Reading: Saturday and Sunday
We started late on Saturday after a boat ride down the Thames to fetch some beer. The first band we saw were the Shins, of unsubtle plug in Garden State fame. Apparently they’ll change your life. They sounded alright but I’m not converted yet.
Young Knives were pretty good, refreshing my memory of last summer’s hits. Thanks to backpacking and not have a radio in my room, my keeping track of new music has been a bit slack the past year. I thought I would have heard more of the current big thing Pigeon Detectives before I saw them, but I only managed to recognise two songs. The rest of the crowd were certainly au fait and the atmosphere in the NME tent was great.
I think I saw some of the Tokyo Police Club but they obviously made no impression on me. Bloc Party had the tunes and were basically flawless but they didn’t really offer anything special so I got distracted by teenagers on piggyback getting stuff thrown at them by angry people behind them. And the bar.
Arcade Fire were one of the highlights of the weekend with what are now bona fide anthems and their insane percussion section. The sunset halfway through their set was a nice touch.
We Are Scientists are in many ways like Jimmy Eat World with their epic, vaguely indie rock and the fact they are well underrated. While everyone was getting to the Main Stage for the Chilis, I went up to the relatively sparse NME Tent to catch the Californian three-piece. The set was half a showcase for the last album and half a bunch of new songs, which are sounding promising. The only problem was I couldn’t hear their whimsical banter between songs.
I caught six songs of the Red Hot Chili Peppers, only one of which I’d heard before – that shit Hey Oh one. What Hits? indeed. Saw a bit of Hot Hot Heat, who were decent enough.
This is how out of the new music loop I am. I own not one album by a band who were playing on the Sunday. It was a good opportunity to flit between the Carling and NME stages to take in some random bands and see what all this New Rave fuss was about.
Pull Tiger Tail were good. Hadouken! were better. Ben, the lucky get, found some chump’s unused VIP pass lying on the ground so went to watch the band from backstage alongside folk from the Klaxons, CSS and the NME.
New Young Pony Club did exactly what it says on the tin: they were new, they were young, and they were pony. The only memorable part of the Operator Please set was when NME editor Conor McNicholas walked past me, and it turns out he’s quite short! If someone like him can get into a position of power, there’s hope for me yet.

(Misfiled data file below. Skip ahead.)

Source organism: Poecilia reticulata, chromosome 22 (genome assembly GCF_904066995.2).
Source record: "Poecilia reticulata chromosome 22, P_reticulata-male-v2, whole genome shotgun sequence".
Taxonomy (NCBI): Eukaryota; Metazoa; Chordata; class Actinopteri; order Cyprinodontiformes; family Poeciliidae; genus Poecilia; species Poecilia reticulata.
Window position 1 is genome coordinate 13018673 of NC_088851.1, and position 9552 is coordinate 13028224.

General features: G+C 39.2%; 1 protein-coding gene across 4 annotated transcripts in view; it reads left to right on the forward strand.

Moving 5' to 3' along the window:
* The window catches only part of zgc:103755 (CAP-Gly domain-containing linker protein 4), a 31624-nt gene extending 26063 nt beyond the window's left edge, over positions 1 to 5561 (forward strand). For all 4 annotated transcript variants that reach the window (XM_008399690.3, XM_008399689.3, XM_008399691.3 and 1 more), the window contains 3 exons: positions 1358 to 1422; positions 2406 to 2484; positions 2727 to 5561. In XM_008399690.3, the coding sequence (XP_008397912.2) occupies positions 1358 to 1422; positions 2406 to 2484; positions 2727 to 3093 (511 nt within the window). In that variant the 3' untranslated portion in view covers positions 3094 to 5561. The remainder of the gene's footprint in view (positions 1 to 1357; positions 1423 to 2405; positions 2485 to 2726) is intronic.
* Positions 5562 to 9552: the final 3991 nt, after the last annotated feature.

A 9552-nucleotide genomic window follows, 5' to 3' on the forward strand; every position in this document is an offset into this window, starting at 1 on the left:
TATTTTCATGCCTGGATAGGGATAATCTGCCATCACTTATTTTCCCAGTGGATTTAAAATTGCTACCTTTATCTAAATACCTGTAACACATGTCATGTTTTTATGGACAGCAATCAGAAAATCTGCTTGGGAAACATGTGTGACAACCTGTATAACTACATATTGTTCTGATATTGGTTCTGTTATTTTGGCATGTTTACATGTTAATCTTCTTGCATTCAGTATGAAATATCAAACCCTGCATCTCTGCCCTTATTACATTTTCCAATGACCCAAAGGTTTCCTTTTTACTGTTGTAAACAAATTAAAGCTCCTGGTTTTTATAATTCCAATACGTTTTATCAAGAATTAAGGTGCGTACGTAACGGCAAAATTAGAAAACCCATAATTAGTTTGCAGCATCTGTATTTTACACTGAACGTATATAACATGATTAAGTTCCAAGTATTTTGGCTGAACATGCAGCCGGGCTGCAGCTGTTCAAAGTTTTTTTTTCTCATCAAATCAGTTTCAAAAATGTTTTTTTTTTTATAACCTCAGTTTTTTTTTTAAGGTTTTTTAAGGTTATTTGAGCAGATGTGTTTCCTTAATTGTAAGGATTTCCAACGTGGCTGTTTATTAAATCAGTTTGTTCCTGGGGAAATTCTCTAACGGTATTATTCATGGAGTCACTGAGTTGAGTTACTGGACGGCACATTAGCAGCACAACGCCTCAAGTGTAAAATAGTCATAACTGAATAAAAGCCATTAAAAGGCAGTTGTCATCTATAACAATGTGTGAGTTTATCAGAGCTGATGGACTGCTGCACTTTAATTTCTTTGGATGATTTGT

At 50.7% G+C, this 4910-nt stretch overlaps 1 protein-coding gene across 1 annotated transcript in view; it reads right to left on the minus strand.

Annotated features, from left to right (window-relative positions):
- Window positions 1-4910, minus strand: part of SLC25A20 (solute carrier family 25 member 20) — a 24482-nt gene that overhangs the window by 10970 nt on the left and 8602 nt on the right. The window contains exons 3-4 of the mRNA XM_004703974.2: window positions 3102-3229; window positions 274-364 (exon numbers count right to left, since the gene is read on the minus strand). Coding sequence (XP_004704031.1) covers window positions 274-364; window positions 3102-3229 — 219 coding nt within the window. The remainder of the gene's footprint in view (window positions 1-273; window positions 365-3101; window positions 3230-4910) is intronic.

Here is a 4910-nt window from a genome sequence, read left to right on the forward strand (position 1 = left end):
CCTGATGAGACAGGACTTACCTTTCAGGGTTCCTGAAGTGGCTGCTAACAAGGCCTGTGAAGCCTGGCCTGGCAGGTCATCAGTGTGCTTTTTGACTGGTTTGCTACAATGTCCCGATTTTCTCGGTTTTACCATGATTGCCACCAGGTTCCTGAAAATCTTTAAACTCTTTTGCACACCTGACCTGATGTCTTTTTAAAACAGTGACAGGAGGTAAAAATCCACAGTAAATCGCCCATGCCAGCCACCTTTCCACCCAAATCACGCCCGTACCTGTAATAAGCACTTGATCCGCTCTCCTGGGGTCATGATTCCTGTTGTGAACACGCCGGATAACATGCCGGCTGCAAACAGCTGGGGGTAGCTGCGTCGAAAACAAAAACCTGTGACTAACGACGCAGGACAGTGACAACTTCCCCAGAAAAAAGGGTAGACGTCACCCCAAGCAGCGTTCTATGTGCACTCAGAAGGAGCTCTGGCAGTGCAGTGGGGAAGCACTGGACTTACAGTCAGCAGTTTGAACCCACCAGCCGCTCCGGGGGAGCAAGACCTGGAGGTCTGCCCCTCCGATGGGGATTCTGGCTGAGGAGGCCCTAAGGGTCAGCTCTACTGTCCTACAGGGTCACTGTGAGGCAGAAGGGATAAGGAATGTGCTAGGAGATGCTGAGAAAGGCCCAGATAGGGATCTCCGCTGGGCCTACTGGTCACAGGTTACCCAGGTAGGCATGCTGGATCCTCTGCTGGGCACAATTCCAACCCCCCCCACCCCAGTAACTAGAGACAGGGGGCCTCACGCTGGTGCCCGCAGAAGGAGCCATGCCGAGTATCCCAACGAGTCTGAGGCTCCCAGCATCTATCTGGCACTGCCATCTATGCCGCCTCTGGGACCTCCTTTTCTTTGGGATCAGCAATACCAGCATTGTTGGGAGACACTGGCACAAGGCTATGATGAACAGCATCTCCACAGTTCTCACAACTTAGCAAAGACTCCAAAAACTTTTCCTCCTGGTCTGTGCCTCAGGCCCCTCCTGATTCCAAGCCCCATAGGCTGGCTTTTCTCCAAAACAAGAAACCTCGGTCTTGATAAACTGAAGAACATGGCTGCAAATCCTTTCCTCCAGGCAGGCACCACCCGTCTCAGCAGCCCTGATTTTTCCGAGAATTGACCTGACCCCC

After missing Kubichek! every time they played live when I was in Newcastle, I finally saw them and they were rather frenetic. Cold War Kids and Devendra Banhart were up next and they were probably the most impressive of the weekend’s “new” music. At first I thought CWK’s singer sounded like James Walsh out of Starsailor, but then it transpired that he was from the States, so he’s allowed to sing in that accent. Banhart wasn’t inaccessibly quirky as I’d been lead to believe though at one point he took the unusual step of bringing some “random” members of the crowd on stage to sing a song.
Former Ash guitarist Charlotte Hatherley was looking and sounding good. We saw about half of CSS who were enjoyable enough before heading over to see Seasick Steve, a grizzled old slide guitarist playing some swampy delta blues. Completely anachronistic at Reading, but brilliant. Everyone was chanting “Seasick! Seasick!” between songs and he said that made a nice change from “Steve-o! Steve-o!” which he got at his last gig. Of course, everyone took this as a cue to start chanting “Steve-o!” which was a bit harsh on the kindly old man, but he was a good sport.
LCD Soundsystem’s James Murphy doesn’t look like he should be fronting a hip dance-rock outfit. A session drummer at best, maybe. I might buy their latest critically-acclaimed album, but I was slightly put off by their set-closer, the lyrics to which are “yeah” ad infinitum. And Daft Punk Is Playing In My House needs more cowbell.
We decided to be poncey and buy some Thai food then returned to see the NME Tent’s headliners the Klaxons. It seemed like if you didn’t have a glowstick you weren’t getting in, so we tried to listen from outside, but the strains of the Smashing Pumpkins drifting over from the Main Stage got in the way of the New Rave so we cut our losses and went to end the festival at the Silent Disco.